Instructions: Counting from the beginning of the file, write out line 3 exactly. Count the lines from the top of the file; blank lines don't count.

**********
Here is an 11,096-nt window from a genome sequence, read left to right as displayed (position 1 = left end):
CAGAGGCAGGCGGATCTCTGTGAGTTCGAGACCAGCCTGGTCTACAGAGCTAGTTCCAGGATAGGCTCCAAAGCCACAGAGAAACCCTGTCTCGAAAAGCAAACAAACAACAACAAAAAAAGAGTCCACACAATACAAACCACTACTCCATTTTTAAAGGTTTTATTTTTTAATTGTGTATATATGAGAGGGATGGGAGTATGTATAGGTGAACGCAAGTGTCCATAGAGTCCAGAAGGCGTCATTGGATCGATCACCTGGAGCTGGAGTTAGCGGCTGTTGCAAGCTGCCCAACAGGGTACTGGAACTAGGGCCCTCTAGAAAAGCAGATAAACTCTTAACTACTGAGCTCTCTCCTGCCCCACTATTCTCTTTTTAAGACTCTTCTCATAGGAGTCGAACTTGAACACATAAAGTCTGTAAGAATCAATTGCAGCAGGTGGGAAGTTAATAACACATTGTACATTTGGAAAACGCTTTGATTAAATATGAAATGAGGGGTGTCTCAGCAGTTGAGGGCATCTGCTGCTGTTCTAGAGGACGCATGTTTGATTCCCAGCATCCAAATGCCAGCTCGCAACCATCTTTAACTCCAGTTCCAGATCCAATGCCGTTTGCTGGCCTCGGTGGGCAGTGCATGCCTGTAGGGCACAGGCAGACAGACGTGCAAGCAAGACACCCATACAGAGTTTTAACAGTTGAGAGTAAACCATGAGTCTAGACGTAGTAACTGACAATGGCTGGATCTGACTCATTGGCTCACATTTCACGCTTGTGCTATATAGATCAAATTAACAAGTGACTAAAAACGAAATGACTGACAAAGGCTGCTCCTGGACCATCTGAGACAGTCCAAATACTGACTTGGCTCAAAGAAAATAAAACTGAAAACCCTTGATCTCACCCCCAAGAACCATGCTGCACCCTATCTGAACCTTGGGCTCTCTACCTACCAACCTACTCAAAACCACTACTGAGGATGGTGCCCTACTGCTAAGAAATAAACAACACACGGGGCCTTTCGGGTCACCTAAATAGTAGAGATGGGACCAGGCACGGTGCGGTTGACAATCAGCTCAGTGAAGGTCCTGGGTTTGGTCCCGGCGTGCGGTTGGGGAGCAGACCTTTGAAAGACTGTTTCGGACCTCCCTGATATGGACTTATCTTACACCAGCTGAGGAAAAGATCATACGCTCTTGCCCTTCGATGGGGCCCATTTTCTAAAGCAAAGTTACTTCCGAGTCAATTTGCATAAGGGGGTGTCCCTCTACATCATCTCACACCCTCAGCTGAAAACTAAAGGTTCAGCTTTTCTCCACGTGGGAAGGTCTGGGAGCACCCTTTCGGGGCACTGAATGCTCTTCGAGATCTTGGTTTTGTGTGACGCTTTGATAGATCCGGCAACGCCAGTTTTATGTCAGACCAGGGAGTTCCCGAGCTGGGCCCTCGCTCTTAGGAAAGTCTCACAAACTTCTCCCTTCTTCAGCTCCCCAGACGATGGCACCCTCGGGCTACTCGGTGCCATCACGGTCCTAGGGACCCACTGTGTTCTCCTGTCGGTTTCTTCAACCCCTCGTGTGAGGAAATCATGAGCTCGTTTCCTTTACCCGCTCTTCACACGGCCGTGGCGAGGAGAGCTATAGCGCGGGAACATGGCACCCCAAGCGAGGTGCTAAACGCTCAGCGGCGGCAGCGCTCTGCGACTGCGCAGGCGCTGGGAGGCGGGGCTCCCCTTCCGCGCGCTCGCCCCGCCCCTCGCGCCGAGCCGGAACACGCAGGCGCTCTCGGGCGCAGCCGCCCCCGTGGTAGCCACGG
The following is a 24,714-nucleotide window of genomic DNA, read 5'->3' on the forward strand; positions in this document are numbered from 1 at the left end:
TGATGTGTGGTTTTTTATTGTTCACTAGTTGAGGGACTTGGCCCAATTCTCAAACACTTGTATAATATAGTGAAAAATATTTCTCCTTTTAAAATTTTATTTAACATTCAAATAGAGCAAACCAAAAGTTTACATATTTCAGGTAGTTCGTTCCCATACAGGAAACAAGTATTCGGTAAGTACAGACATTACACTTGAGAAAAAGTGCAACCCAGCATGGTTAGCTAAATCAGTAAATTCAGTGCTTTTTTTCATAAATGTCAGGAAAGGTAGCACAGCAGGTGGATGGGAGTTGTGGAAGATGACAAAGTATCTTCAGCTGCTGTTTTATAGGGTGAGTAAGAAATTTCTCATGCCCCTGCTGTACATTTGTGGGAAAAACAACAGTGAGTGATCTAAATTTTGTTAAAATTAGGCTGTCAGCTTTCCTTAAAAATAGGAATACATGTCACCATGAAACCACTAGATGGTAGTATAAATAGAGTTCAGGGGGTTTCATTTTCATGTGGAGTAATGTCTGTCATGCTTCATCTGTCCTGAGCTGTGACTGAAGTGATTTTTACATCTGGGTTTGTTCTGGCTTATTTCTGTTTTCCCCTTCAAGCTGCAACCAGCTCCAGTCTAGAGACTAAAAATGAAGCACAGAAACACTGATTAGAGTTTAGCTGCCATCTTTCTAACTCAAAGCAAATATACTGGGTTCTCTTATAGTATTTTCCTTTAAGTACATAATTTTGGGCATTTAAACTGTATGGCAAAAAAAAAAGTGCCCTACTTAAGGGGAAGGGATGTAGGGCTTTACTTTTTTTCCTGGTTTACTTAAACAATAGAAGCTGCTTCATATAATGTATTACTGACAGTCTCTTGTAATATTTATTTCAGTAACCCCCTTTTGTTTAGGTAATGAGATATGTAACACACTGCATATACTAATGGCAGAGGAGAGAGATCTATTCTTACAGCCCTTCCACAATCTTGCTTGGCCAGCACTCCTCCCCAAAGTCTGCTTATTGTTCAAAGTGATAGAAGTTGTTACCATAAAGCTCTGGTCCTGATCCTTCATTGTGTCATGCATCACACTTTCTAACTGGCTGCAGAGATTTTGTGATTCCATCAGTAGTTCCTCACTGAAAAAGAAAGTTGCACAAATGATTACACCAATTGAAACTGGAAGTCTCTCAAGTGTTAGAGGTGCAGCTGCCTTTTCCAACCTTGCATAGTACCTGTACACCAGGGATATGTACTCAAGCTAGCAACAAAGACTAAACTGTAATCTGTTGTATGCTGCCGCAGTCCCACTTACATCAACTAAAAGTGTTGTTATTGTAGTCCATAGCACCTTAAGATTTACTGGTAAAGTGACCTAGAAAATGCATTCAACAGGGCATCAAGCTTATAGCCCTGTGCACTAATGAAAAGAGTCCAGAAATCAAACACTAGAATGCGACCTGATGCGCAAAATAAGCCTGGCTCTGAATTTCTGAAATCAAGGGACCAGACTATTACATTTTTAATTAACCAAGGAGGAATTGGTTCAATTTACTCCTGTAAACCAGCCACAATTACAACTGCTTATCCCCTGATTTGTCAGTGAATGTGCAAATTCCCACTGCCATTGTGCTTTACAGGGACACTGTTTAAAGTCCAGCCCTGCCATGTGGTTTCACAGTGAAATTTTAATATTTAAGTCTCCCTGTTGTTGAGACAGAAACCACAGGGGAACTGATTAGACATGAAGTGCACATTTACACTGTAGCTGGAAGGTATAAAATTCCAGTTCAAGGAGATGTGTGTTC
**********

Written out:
The following is a 24,714-nucleotide window of genomic DNA, read 5'->3' on the forward strand; positions in this document are numbered from 1 at the left end: